You're eager to transform your yard from a bare patch of grass into a lush landscape where Fido can play fetch and Whiskers can smell the catnip. But before you buy flats of flowers and start a compost pile, learn how the choices you make can pose risks to your pets.
In 2013 the ASPCA Animal Poison Control Center fielded 18,000 calls about possible poisonings from toxic plants, compost, and yard and garden chemicals.
Coping with the impending loss of a pet is one of the most difficult experiences a pet parent will face. Whether your furry friend is approaching his golden years or has been diagnosed with a terminal illness, it’s important to calmly guide the end-of-life experience and minimize any discomfort or distress. As your pet’s health declines, you may elect to care for your pet at home-with the supervision of a veterinarian-or you may decide to end his suffering with euthanasia.
Whatever course you...
Consider these tips before you get started planting.
Avoid poisonous plants. Several popular plants are toxic to dogs and cats. Begonias, clematis, and azaleas may trigger symptoms ranging from vomiting and diarrhea to death in dogs. For cats, eating lilies can be fatal, according to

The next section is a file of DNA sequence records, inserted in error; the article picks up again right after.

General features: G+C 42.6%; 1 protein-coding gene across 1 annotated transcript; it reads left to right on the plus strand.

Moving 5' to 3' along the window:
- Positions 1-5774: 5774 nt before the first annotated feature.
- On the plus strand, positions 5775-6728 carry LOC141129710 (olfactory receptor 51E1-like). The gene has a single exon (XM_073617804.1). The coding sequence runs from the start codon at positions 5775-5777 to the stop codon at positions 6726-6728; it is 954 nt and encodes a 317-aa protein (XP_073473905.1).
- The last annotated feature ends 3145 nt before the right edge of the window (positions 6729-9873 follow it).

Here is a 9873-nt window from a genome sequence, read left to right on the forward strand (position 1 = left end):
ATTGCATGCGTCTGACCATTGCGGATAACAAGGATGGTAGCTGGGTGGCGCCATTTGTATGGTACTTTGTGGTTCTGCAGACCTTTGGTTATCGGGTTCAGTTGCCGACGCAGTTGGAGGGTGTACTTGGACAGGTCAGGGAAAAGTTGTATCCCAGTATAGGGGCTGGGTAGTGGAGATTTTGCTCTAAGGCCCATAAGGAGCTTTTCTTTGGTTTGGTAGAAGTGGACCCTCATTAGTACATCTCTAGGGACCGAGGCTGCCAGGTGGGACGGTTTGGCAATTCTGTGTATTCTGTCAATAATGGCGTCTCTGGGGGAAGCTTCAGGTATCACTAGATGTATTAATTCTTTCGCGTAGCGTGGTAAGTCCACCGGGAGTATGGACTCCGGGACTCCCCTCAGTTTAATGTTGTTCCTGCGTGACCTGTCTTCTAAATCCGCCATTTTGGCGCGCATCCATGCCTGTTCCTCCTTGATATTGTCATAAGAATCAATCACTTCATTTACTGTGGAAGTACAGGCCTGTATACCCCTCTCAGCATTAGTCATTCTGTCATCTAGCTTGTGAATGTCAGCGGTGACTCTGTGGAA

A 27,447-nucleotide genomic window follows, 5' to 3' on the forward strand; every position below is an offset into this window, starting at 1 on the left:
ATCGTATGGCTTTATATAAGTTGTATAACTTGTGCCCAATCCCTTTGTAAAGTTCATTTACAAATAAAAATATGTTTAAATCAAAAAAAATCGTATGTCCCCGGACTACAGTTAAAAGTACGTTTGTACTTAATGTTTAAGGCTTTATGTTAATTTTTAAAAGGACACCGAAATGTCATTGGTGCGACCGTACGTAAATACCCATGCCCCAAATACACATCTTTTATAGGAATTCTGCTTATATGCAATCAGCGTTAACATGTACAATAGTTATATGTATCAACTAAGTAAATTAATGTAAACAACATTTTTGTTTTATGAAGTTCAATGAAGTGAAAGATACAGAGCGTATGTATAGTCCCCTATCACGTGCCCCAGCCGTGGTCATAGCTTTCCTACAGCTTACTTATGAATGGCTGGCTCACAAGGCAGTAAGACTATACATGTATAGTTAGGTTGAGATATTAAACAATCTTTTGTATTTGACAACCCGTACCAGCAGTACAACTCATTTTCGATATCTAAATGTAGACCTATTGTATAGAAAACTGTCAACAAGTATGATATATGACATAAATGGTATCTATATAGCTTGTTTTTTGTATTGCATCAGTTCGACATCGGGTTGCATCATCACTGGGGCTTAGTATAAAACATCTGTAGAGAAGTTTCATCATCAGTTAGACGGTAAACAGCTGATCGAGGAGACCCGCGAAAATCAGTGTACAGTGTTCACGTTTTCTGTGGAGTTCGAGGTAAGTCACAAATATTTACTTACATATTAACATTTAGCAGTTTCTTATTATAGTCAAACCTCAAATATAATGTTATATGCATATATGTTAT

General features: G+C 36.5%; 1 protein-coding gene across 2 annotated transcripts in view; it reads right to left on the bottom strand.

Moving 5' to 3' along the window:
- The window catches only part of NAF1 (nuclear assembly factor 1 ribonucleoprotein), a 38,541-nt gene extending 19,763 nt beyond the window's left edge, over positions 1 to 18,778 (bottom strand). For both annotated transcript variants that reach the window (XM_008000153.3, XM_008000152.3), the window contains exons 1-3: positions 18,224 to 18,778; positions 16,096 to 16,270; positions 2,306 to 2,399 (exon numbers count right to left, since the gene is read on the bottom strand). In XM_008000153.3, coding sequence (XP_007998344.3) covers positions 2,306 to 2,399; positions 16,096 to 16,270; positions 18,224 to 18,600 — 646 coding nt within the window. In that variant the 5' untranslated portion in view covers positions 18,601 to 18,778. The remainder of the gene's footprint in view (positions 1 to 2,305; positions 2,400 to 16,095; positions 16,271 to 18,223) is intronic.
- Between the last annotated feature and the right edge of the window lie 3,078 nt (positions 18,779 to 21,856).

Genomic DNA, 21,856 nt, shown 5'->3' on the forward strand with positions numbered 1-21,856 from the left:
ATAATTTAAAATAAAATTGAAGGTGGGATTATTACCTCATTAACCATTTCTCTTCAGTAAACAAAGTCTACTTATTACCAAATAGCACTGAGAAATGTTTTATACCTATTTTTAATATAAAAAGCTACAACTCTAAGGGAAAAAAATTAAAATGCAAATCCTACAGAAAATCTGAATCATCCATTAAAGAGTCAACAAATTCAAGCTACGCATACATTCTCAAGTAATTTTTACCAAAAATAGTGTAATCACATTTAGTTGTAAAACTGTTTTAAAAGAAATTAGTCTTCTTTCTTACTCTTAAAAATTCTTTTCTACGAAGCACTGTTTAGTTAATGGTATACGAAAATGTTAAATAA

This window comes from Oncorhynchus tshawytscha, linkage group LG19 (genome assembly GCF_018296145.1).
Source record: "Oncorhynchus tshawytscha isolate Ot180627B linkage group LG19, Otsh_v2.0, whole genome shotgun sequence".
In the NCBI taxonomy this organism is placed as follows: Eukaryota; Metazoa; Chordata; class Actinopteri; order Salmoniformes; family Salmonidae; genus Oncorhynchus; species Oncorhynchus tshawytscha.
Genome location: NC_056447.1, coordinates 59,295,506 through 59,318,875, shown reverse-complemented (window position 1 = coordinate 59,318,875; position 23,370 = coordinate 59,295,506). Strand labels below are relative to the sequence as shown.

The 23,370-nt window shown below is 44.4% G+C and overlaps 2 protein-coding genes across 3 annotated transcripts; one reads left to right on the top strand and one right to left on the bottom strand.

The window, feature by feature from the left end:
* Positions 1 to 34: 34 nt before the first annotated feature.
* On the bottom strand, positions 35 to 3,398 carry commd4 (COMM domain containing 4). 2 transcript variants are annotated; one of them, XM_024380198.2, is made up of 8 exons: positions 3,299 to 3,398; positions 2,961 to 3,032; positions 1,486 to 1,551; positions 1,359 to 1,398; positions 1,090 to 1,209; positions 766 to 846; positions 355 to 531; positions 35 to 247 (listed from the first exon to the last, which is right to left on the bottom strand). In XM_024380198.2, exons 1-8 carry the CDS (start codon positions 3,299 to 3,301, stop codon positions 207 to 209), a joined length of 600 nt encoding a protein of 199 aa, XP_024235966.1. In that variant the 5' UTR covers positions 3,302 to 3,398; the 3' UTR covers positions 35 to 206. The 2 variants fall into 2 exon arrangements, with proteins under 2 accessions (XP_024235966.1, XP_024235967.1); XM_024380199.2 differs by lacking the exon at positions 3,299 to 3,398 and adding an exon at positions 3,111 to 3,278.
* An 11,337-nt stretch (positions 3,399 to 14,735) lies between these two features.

Tina Wismer, DVM, a veterinarian, master gardener, and medical director of the ASPCA Animal Poison Control Center.
"Your new puppy is not the same as your old dog and may chew on the plants in your backyard," Wismer says.
Before you go to the garden center, check the list of poisonous plants on the ASPCA's web site, and avoid species that could cause health problems. If any plants already in your garden are on the list, consider removing them.
Cover the compost pile. The scent of rotting produce might tempt your pup to turn the compost pile into a canine buffet. While it's safe to feed your dog some fresh fruits and vegetables, once produce hits the compost pile, mold and fungus can turn an unauthorized nosh into a trip to the vet.
"Some molds can cause tremors and seizures if they're ingested," Wismer says. And certain compostable foods, including grapes and onions, are toxic to dogs even before mold forms.
Look for compost bins with secure latches, or install a fence around the compost pile to limit your pets' access. Wismer also suggests you scan your yard and pick any mushrooms (which can be toxic), as well as fruit and nuts that drop from trees (which will mold if left untouched). Add them to the compost pile before your pet finds them.